Ever since I was a child, I’ve hated the Fourth of July.
Don’t get me wrong, I love barbecues, red, white and blue and baseball games, but fireworks are not for me. I remember hiding under blankets in the car when my parents took me to a fireworks show, because the loud noises really hurt my ears.
I spoke with Cory Portnuff, AuD, PhD, an audiologist at UCHealth and an assistant clinical professor in the Department of Otolaryngology in the CU School of Medicine at the University of Colorado Anschutz Medical Campus, about this not-so-common issue and what to do to stay safe during Fourth of July festivities
1. I find fireworks to be extremely loud. About how many people experience this sensitivity?
Sensitivity to loud sounds, like fireworks, is part of a set of hearing disorders called “Decreased Sound Tolerance” disorders. About 9 percent of adults find some types of loud sounds uncomfortable to their ears, and it is normal for young children to find fireworks bothersome. Young children will reflexively cover their ears for loud sounds, and sometimes find fireworks to be scary. For anyone, it’s normal to find extremely loud sounds, like nearby explosions, uncomfortable.
Some people also have emotional associations with the sounds of explosions or gunshots. Individuals with a history of trauma from firearms or fireworks may find fireworks shows upsetting or stressful.
2. Is it safe to bring children/babies to a fireworks show?
This is a great question! In general, we advise the use of hearing protection during fireworks shows. This is especially important if the show is close to you. There are a couple of brands of earmuffs that fit children well, and we recommend that children wear hearing protection any time they are near fireworks, gunshots or other high-level sounds. Make sure you’re choosing hearing protection made for children, like EMs for Kids or BabyBanz brands.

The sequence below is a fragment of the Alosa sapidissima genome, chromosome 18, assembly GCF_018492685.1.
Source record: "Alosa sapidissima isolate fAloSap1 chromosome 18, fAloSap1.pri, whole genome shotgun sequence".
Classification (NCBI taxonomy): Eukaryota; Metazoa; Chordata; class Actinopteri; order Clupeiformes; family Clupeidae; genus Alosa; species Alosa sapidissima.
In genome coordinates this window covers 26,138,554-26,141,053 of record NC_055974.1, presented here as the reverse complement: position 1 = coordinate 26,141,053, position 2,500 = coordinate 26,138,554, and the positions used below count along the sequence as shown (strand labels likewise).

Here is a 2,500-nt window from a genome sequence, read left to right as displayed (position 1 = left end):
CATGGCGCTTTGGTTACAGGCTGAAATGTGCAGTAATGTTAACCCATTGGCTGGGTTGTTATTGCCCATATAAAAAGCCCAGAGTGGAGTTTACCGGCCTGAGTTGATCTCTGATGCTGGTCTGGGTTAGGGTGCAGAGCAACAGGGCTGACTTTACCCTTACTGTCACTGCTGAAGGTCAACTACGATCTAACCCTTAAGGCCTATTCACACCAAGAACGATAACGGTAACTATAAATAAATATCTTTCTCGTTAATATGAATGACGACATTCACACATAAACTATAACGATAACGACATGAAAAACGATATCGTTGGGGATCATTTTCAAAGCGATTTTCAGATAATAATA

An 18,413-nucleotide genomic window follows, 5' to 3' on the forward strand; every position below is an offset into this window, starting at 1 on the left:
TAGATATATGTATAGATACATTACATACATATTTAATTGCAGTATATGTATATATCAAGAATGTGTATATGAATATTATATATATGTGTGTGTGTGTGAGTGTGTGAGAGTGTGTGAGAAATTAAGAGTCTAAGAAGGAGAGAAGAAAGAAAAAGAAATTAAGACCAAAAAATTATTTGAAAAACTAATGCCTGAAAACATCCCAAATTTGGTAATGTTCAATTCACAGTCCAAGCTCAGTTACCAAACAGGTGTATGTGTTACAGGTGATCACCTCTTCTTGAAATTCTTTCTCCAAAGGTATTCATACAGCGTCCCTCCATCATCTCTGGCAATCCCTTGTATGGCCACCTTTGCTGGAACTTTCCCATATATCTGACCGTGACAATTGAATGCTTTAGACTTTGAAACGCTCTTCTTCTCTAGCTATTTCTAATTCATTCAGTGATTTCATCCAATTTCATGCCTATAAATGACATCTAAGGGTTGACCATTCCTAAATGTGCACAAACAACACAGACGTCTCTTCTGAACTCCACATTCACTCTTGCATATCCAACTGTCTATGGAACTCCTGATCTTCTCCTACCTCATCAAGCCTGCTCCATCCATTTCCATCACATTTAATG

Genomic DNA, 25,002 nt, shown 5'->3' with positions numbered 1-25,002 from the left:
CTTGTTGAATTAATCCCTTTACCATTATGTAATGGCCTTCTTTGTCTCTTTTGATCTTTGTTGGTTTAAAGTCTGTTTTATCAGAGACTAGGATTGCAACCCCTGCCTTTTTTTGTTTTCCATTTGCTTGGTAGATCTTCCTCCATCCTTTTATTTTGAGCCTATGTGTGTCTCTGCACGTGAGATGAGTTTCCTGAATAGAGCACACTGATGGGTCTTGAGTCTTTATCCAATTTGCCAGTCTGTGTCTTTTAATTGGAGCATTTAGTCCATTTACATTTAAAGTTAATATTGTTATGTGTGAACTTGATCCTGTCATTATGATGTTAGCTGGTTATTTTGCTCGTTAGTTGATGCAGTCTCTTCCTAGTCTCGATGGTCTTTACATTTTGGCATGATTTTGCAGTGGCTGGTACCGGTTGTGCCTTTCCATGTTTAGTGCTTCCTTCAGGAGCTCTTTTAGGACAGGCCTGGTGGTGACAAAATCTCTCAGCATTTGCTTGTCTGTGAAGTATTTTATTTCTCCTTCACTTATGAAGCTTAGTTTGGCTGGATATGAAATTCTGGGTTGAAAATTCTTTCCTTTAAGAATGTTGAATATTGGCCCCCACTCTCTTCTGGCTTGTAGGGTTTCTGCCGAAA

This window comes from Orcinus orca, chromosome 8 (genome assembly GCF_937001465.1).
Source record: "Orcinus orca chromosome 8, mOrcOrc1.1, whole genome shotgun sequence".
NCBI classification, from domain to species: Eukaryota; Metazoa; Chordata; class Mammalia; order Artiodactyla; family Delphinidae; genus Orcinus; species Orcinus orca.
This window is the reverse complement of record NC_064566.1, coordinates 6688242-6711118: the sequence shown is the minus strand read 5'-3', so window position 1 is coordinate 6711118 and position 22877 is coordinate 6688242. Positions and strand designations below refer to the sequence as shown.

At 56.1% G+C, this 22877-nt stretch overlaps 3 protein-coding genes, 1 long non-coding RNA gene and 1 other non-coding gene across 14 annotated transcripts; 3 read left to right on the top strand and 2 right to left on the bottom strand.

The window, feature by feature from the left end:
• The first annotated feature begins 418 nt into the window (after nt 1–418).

3. Can you sustain lasting hearing damage from fireworks shows?
Yes, there is a high risk of hearing damage with nearby fireworks. Nearby explosions can do instantaneous damage to the hearing mechanism, including damaging both the eardrum and inner-ear structures. If you are setting off exploding fireworks yourself, you should be wearing hearing protection. For large fireworks shows that are at a distance, the risk is lower, but it’s still worth considering protecting your ears.
4. Any tips for someone with the sensitivity around the Fourth of July?
If you have sensitivity to loud sounds, you might consider wearing well-fit hearing protection (earplugs or earmuffs) when you’re around fireworks shows. That said, it’s not a good idea to wear earplugs all the time – this can actually make sound sensitivity worse! Instead, wearing them only when you know sound will be at high levels is the best choice. And, of course, if your decreased sound tolerance interferes with your daily life, you should see an audiologist who specializes in decreased sound tolerance.
The UCHealth Hearing and Balance Clinic can help you with management strategies and desensitization therapies designed to reduce the impact of decreased sound tolerance on your life.